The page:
Sometimes numbers do lie. That's the major theme of a breakout story in Sunday's USA Today. Reporters at the paper found more than 1600 cases where sudden surges in student test scores were fishy, to say the least. The big news was that, in the vast majority of cases, officials did nothing to investigate the anomalies.
Such evidence of cheating is without a doubt very shocking, especially when teachers and principals seem to be the culprits. But problems with state test results go far beyond cheating. Cut scores on state tests are often so low that the results of those tests are well nigh meaningless.
In the six states where USA Today looked for evidence of cheating, for example, 75 percent of fourth graders, on average, cleared the proficiency bar on their state math tests. Yet only 37 percent of those same students cleared the bar on the National Assessment of Educational Progress, which many experts see as the gold standard for US assessments. We can't blame cheating for that gap, but we can blame low expectations.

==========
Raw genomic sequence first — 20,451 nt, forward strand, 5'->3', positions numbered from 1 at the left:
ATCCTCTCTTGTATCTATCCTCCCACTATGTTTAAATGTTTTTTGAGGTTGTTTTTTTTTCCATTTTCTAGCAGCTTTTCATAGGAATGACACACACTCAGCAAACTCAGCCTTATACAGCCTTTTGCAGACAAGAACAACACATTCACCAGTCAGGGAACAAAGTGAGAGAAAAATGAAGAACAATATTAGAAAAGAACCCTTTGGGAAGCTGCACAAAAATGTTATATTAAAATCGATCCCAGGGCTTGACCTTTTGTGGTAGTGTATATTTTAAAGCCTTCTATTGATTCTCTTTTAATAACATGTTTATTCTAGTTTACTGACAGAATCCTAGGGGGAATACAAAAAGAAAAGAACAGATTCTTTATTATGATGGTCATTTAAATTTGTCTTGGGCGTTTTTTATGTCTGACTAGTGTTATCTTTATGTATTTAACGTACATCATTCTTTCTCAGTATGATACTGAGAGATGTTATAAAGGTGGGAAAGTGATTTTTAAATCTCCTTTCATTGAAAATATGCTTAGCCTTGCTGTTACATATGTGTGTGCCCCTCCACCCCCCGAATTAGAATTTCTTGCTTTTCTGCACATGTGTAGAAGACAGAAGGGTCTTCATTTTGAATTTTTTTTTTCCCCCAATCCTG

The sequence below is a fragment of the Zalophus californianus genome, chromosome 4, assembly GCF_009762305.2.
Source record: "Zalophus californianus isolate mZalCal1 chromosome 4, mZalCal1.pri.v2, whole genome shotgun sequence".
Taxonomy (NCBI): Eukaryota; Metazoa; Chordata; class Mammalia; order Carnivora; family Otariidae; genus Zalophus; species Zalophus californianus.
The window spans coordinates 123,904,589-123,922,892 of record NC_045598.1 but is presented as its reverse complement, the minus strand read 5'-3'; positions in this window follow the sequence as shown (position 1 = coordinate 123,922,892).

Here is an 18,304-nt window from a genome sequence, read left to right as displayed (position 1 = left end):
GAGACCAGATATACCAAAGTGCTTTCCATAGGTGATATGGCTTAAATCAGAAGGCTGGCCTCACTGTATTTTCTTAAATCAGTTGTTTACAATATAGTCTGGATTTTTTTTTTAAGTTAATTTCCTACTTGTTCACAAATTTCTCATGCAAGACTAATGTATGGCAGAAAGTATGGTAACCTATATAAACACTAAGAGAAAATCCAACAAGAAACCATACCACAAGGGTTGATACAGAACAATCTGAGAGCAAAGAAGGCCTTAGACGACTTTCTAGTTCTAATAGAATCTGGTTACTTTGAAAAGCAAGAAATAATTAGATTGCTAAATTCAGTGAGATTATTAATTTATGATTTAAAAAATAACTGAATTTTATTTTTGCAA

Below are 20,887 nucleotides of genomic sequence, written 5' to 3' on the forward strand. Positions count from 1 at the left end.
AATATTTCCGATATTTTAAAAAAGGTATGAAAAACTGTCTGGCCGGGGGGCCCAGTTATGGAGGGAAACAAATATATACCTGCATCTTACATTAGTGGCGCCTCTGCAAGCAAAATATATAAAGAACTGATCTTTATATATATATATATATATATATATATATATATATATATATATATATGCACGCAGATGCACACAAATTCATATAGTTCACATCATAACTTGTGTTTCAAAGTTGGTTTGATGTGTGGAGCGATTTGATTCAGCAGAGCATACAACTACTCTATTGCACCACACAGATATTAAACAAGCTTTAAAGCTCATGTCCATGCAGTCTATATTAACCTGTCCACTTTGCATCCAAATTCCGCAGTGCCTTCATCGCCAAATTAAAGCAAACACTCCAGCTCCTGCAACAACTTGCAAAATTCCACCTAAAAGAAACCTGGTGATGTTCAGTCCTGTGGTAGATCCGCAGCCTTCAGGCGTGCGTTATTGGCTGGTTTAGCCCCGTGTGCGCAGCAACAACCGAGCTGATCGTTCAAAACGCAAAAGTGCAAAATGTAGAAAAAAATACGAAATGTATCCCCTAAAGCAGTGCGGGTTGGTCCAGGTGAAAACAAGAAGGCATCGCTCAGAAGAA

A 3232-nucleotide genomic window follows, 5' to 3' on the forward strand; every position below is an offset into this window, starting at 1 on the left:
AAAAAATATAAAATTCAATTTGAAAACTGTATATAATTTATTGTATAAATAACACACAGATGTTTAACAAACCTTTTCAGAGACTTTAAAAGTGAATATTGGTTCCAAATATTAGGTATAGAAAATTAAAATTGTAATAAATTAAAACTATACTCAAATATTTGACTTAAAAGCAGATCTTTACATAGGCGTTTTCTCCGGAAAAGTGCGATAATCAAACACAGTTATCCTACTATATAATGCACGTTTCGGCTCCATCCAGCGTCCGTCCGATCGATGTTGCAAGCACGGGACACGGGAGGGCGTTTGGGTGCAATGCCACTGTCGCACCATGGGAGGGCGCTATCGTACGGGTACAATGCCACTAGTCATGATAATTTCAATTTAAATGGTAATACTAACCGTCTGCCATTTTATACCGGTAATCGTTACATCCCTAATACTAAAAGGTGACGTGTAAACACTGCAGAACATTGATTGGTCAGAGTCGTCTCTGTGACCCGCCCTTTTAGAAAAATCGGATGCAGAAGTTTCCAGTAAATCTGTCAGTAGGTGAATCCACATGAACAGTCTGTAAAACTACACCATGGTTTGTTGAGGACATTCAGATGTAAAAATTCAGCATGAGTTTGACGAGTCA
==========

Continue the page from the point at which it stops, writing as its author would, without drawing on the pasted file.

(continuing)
Until recently, for example, the bar in New York State was set so low that many students could pass by simply guessing on all of the questions. The State Board of Regents raised their cut scores last year and saw their state's student proficiency rates plummet. The Regents took the courageous and principled stand that an honest assessment of student knowledge and skills was worth the bad press.
Yet in many other states, state tests continue to set a low standard. A mother who hears that her child is doing just fine is in for a rude awakening when that child tries to make it in college or a career.
The vast majority of teachers and principals would never dream of cheating. It's the tests themselves that may not be telling the truth.